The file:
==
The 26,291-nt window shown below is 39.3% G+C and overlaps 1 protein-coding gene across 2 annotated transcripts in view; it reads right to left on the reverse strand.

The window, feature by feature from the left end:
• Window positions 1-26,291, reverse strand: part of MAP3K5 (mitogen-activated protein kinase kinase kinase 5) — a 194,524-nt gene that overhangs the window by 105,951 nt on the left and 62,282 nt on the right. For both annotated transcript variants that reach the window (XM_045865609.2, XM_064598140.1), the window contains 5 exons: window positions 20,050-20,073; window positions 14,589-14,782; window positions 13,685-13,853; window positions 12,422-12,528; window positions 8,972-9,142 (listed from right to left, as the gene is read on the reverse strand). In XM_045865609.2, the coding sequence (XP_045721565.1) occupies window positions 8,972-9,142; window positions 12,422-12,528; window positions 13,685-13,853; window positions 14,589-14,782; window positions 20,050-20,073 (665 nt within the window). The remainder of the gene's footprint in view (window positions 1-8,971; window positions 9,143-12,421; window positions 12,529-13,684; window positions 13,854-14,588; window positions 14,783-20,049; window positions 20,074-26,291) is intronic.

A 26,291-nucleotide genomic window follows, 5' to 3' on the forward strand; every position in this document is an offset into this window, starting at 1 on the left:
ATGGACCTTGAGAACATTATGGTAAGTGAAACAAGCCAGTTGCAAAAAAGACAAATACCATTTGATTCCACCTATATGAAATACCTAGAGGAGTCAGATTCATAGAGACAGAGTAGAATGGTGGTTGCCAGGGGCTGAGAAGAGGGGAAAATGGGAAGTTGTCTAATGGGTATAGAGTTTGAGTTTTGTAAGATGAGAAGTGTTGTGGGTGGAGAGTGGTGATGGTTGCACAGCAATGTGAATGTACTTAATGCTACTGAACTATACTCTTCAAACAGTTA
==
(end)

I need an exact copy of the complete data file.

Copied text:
The 26,291-nt window shown below is 39.3% G+C and overlaps 1 protein-coding gene across 2 annotated transcripts in view; it reads right to left on the reverse strand.

The window, feature by feature from the left end:
• Window positions 1-26,291, reverse strand: part of MAP3K5 (mitogen-activated protein kinase kinase kinase 5) — a 194,524-nt gene that overhangs the window by 105,951 nt on the left and 62,282 nt on the right. For both annotated transcript variants that reach the window (XM_045865609.2, XM_064598140.1), the window contains 5 exons: window positions 20,050-20,073; window positions 14,589-14,782; window positions 13,685-13,853; window positions 12,422-12,528; window positions 8,972-9,142 (listed from right to left, as the gene is read on the reverse strand). In XM_045865609.2, the coding sequence (XP_045721565.1) occupies window positions 8,972-9,142; window positions 12,422-12,528; window positions 13,685-13,853; window positions 14,589-14,782; window positions 20,050-20,073 (665 nt within the window). The remainder of the gene's footprint in view (window positions 1-8,971; window positions 9,143-12,421; window positions 12,529-13,684; window positions 13,854-14,588; window positions 14,783-20,049; window positions 20,074-26,291) is intronic.

A 26,291-nucleotide genomic window follows, 5' to 3' on the forward strand; every position in this document is an offset into this window, starting at 1 on the left:
ATGGACCTTGAGAACATTATGGTAAGTGAAACAAGCCAGTTGCAAAAAAGACAAATACCATTTGATTCCACCTATATGAAATACCTAGAGGAGTCAGATTCATAGAGACAGAGTAGAATGGTGGTTGCCAGGGGCTGAGAAGAGGGGAAAATGGGAAGTTGTCTAATGGGTATAGAGTTTGAGTTTTGTAAGATGAGAAGTGTTGTGGGTGGAGAGTGGTGATGGTTGCACAGCAATGTGAATGTACTTAATGCTACTGAACTATACTCTTCAAACAGTTA